10 Questions and Answers about Terracotta

Posted by Laura Firszt | Oct 14, 2014
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Photo: vince42/flickrTerracotta is gorgeous, earthy, and green. A richly colored ceramic, it is used for many diverse purposes in house and home, including plumbing pipes; bricks and pavers; floor, roofing, and counter tiles; dishes; sculptures; planters; and vases. Learn more about this amazing building and decorative material through our answers to 10 frequently asked questions.

1. What does the word "terracotta" mean?

Terracotta is Italian for "cooked earth."

2. What's the difference between terracotta and ceramic?

The term ceramic refers to a general grouping of inorganic, non-metallic solids that have been shaped (usually by hand rather than on a potter's wheel), heated by firing in a kiln, and then cooled. Terracotta is a type of ceramic, which is made from a particular kind of reddish clay that has gone through this heating and cooling process.

3. Where does terracotta get its color?

The clay it is made from contains iron, which gives terracotta its distinctive coloring. Terracotta can be various shades, ranging from the widely known reddish-brown through pinks, grays, and even yellows.

4. Is terracotta waterproof?

It's not naturally waterproof, but can be made so via an initial burnishing before it is heated, followed by a post-firing coat of glaze. Then you must seal it extremely well, so that even if you live in rainy Oregon, your Portland tile floor will not absorb water. Plumbing piping for either fresh water or wastewater also needs to be glazed.

5. Are there any terracotta items that are not glazed?

Yes, plant pots should be left unglazed, at least on the bottom, to allow for drainage.

6. What are the advantages of terracotta?

Besides its lovely color and the fact that it maintains its good looks over time, terracotta offers a host of advantages to the homeowner. Terracotta roofing and floor tiles are strong, durable, fire resistant, and since they are made from natural, non-toxic material, do not off-gas hazardous chemicals. What's more, terracotta roofing tiles reduce noise pollution inside your home and are frost resistant. Rainwater may safely be collected from terracotta roofs.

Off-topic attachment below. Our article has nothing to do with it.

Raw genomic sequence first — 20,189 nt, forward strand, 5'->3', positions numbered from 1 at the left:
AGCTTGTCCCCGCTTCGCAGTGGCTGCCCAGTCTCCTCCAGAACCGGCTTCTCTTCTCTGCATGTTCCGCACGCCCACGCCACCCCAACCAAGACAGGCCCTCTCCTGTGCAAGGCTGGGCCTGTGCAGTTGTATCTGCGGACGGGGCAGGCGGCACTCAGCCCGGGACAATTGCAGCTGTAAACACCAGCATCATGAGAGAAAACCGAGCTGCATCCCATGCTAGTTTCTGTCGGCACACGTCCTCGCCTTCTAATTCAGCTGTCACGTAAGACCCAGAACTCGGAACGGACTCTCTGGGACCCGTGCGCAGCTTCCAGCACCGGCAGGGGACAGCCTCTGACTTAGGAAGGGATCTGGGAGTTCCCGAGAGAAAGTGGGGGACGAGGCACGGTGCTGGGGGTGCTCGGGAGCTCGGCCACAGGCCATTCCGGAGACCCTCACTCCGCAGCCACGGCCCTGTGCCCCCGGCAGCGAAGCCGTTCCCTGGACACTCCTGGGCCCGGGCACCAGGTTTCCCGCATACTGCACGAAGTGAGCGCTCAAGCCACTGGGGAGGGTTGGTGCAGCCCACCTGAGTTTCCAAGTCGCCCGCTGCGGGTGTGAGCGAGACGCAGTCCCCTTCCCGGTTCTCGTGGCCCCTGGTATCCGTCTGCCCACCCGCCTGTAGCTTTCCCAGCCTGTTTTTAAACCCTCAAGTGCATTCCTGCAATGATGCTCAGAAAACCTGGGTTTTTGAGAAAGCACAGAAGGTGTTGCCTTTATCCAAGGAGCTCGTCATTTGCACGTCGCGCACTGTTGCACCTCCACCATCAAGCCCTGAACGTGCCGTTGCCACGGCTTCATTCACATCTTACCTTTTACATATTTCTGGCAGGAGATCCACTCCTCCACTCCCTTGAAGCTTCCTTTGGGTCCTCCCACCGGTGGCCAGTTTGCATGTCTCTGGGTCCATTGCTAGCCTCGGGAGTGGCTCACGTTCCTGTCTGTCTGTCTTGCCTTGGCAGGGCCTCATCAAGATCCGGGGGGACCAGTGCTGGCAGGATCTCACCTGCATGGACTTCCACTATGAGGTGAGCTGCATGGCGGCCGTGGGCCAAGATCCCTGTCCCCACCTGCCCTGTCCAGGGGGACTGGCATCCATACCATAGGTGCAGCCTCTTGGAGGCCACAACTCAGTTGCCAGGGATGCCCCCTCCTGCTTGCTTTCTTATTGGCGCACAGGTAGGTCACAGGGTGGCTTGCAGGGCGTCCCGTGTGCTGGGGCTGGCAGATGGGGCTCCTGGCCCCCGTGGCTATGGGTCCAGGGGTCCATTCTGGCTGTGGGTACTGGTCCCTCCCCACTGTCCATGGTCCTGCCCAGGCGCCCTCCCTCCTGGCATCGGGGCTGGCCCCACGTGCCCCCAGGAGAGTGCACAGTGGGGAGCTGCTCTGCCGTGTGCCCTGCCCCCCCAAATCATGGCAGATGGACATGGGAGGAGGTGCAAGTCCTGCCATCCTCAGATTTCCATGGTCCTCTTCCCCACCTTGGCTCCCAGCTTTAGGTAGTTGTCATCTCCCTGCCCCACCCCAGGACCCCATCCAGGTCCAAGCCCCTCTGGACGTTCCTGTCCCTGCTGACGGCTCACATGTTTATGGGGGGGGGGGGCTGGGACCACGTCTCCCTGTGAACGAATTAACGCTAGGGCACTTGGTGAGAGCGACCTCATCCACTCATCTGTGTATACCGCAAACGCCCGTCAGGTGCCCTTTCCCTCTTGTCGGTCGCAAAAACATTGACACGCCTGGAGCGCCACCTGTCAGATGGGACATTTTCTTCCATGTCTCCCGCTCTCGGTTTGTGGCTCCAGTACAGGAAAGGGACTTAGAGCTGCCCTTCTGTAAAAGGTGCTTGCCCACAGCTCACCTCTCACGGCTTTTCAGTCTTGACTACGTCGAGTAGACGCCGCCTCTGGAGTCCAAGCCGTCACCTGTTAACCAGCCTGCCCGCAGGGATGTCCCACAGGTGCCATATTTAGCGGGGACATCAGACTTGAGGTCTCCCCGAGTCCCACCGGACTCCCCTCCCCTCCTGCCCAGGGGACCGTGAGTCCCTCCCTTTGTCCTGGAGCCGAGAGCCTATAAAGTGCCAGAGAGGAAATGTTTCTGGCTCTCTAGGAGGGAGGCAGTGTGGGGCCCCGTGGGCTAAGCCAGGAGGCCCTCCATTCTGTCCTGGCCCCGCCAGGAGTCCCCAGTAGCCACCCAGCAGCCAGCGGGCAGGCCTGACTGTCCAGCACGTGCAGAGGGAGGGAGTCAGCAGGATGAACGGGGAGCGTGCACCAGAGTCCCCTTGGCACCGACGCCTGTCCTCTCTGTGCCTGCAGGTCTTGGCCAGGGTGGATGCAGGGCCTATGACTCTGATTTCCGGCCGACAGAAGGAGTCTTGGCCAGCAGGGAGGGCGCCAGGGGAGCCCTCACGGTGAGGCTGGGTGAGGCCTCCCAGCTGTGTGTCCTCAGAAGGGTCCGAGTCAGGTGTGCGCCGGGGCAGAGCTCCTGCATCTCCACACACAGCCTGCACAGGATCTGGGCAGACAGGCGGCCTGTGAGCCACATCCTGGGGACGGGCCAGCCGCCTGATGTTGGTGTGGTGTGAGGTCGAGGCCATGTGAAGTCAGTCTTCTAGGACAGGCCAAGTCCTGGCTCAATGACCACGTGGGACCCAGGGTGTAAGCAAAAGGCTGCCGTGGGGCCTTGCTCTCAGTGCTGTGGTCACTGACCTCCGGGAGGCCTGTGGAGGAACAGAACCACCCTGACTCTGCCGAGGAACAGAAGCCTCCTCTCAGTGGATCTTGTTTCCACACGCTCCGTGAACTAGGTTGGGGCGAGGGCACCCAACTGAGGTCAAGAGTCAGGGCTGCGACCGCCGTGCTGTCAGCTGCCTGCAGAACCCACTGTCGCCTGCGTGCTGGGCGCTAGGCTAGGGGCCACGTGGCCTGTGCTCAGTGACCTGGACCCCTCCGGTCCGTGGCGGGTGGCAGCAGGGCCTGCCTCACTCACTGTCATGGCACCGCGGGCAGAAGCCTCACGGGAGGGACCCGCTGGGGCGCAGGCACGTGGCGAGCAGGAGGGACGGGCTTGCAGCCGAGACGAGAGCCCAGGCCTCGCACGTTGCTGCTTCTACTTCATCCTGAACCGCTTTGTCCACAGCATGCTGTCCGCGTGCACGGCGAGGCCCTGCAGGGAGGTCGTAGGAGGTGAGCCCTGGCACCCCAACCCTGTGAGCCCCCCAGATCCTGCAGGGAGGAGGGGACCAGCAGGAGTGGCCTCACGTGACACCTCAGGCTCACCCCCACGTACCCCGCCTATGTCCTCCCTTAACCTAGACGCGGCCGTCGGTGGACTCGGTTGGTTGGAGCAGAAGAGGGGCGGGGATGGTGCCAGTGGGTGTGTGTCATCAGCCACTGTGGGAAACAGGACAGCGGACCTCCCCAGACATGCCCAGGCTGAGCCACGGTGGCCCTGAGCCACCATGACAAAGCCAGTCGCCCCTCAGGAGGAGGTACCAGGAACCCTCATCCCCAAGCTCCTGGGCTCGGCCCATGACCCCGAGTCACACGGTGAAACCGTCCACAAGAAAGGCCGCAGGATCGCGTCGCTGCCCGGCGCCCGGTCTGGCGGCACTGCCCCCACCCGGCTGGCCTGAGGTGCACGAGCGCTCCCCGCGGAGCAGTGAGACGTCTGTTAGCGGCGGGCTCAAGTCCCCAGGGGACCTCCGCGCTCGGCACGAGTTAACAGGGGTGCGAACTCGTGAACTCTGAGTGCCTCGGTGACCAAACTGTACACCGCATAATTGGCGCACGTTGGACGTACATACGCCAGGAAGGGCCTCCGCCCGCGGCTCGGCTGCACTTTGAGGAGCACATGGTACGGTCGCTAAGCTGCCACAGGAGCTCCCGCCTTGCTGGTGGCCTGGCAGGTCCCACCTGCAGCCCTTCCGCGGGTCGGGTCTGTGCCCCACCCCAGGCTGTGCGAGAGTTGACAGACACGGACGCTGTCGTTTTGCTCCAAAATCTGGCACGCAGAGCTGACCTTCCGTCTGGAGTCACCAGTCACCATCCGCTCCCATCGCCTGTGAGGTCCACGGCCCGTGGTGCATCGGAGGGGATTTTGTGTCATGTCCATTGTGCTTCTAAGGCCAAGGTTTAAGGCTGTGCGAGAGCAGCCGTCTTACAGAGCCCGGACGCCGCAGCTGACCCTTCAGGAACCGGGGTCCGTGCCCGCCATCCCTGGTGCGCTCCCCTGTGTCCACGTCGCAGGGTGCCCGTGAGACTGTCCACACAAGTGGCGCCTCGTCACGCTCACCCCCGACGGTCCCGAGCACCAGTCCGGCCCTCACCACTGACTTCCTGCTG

7. Does it have any disadvantages?

Terracotta is quite porous and must be properly treated when it is to be used around water, for example as a kitchen countertop material. Aside from that, its principle drawback is the fact that its quality can vary a great deal and is difficult for an inexperienced person to evaluate. For this reason, it is recommended to buy only from established, reputable dealers.

8. How do you clean terracotta?

Remove light soil with warm water and a soft brush. Take care not to scratch the surface. As well, avoid using soap, which tends to leave an unattractive residue. A non-ionic detergent may be added, if you wish. Steam cleaning is very effective for removing heavier soil.

9. How much does terracotta tile cost?

Depending on quality, new terracotta tile costs about 3 to 7 dollars per square foot. For rare antique tiles, the price can be much more. Because this type of tile needs to be laid by a professional, you will need to factor in labor when calculating the total cost.

10. Is it possible to recycle terracotta?

Definitely! Terracotta tiles in good shape are reusable; in fact, reclaimed antique tiles are often quite pricy. Broken pieces may be crushed and utilized as is to line garden paths. Alternatively, crumbled terracotta, called "grog," can be incorporated into new terracotta items.

Laura Firszt writes for networx.com.

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